Top

Kilombero weaver conservation

The Kilombero Valley Floodplain is a Ramsar site. The Ramsar Convention on Wetlands is an international treaty for the conservation and sustainable utilization of wetlands, which aims to stem the progressive encroachment on and loss of wetlands, recognizing their fundamental ecological, economic, cultural, scientific, and recreational value (5). Kilombero is also a National Game Controlled Area. However, this restricts only the hunting of large animals and does not protect the habitat (4). There are no specific conservation measures in place at present for the Kilombero weaver, but further research and monitoring of this bird has been recommended, to assess the effects of potential threats on this vulnerable species (4).

View information on this species at the UNEP World Conservation Monitoring Centre.
Top

Find out more

For further information on this species see:

Top

Authentication

This information is awaiting authentication by a species expert, and will be updated as soon as possible. If you are able to help please contact:
arkive@wildscreen.org.uk

Top

References

  1. IUCN Red List (January, 2007)
    http://www.iucnredlist.org
  2. Stevenson, T. and Fanshawe, J. (2002) Field Guide to the Birds of East Africa. T&AD Poyser Ltd, London.
  3. Starkey, M., Birnie, N., Cameron, A., Daffa, R.A., Haddelsey, L., Hood, L., Johnson, N., Kapapa, L., Makoti, J., Mwangomo, E., Rainey, H. and Robinson, W. (2002) The Kilombero Valley Wildlife Project: an ecological and social survey in the Kilombero Valley, Tanzania. Kilombero Valley Wildlife Project, Edinburgh. Available at:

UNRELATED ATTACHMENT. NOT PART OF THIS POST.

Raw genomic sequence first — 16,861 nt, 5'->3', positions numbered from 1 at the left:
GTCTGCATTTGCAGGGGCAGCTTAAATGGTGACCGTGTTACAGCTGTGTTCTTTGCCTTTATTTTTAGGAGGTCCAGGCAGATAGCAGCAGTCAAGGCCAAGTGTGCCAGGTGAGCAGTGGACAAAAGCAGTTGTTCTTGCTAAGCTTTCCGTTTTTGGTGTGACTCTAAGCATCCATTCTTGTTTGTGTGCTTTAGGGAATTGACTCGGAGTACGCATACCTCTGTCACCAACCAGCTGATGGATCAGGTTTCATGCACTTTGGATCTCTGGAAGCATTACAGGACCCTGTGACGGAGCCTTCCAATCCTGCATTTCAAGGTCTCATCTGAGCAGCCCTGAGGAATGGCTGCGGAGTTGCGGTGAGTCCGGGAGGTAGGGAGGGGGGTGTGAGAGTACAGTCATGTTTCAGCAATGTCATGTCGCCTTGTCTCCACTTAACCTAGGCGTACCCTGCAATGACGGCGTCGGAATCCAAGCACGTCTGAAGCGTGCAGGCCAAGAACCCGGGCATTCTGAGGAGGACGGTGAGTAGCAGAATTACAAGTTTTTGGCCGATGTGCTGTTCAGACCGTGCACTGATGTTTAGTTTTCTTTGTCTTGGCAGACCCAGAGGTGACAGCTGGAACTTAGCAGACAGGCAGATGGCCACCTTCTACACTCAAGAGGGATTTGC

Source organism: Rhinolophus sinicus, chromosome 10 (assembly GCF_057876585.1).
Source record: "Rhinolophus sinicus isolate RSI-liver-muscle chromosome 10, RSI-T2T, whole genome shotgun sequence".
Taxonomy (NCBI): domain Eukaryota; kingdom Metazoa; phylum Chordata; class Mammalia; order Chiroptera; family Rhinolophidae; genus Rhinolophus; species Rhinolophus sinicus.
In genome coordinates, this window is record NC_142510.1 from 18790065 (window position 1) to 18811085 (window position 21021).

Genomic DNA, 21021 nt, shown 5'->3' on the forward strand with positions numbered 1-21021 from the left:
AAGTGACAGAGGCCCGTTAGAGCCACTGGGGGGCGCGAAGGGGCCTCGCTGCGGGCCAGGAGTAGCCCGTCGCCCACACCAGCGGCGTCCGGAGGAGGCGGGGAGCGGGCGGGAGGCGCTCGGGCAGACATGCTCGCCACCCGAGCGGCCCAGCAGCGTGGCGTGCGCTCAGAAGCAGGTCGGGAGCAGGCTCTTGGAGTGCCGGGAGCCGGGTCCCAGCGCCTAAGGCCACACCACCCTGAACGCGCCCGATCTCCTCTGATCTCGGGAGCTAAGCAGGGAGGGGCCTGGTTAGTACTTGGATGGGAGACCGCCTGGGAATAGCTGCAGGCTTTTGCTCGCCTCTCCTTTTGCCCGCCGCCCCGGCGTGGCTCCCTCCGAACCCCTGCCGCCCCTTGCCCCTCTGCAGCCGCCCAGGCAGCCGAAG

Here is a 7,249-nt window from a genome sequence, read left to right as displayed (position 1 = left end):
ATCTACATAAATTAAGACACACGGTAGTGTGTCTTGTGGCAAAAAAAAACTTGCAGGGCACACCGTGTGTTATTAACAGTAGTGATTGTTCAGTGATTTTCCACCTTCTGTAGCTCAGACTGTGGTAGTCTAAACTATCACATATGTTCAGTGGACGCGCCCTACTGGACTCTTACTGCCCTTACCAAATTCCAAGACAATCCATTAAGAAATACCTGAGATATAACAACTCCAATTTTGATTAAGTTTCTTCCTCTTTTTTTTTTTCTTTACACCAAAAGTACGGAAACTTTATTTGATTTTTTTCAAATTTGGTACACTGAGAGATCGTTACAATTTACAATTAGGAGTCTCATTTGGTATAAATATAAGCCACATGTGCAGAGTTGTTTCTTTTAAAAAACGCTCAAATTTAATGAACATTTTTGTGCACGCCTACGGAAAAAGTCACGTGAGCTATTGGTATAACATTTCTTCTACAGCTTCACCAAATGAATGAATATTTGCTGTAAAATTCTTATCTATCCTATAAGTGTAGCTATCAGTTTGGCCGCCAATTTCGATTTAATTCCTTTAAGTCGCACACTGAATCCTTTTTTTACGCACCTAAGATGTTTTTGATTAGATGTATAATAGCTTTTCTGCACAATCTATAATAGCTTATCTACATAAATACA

http://biology.st-and.ac.uk/sites/kilombero/fullrep.pdf
  4. Birdlife International (May, 2007)
    http://www.birdlife.org/datazone/species/index.html?action=SpcHTMDetails.asp&sid=8516&m=0
  5. Wetlands International (May, 2007)
    http://www.wetlands.org/RSDB/Default.htm
X
Close

Image credit

Kilombero weaver resting on a branch  
Kilombero weaver resting on a branch

© Elisabeth Shaw

Elisabeth Shaw
lilla_shaw@yahoo.co.uk

X
Close

Link to this photo

ARKive species - Kilombero weaver (Ploceus burnieri) Embed this ARKive thumbnail link ("portlet") by copying and pasting the code below.

Terms of Use - The displayed portlet may be used as a link from your website to ARKive's online content for private, scientific, conservation or educational purposes only. It may NOT be used within Apps.

Read more about

X
Close

MyARKive

MyARKive offers the scrapbook feature to signed-up members, allowing you to organize your favourite ARKive images and videos and share them with friends.

Play the Team WILD game:

Team WILD, an elite squadron of science superheroes, needs your help! Your mission: protect and conserve the planet’s species and habitats from destruction.

Conservation in Action

Which species are on the road to recovery? Find out now »

Help us share the wonders of the natural world. Donate today!

Blog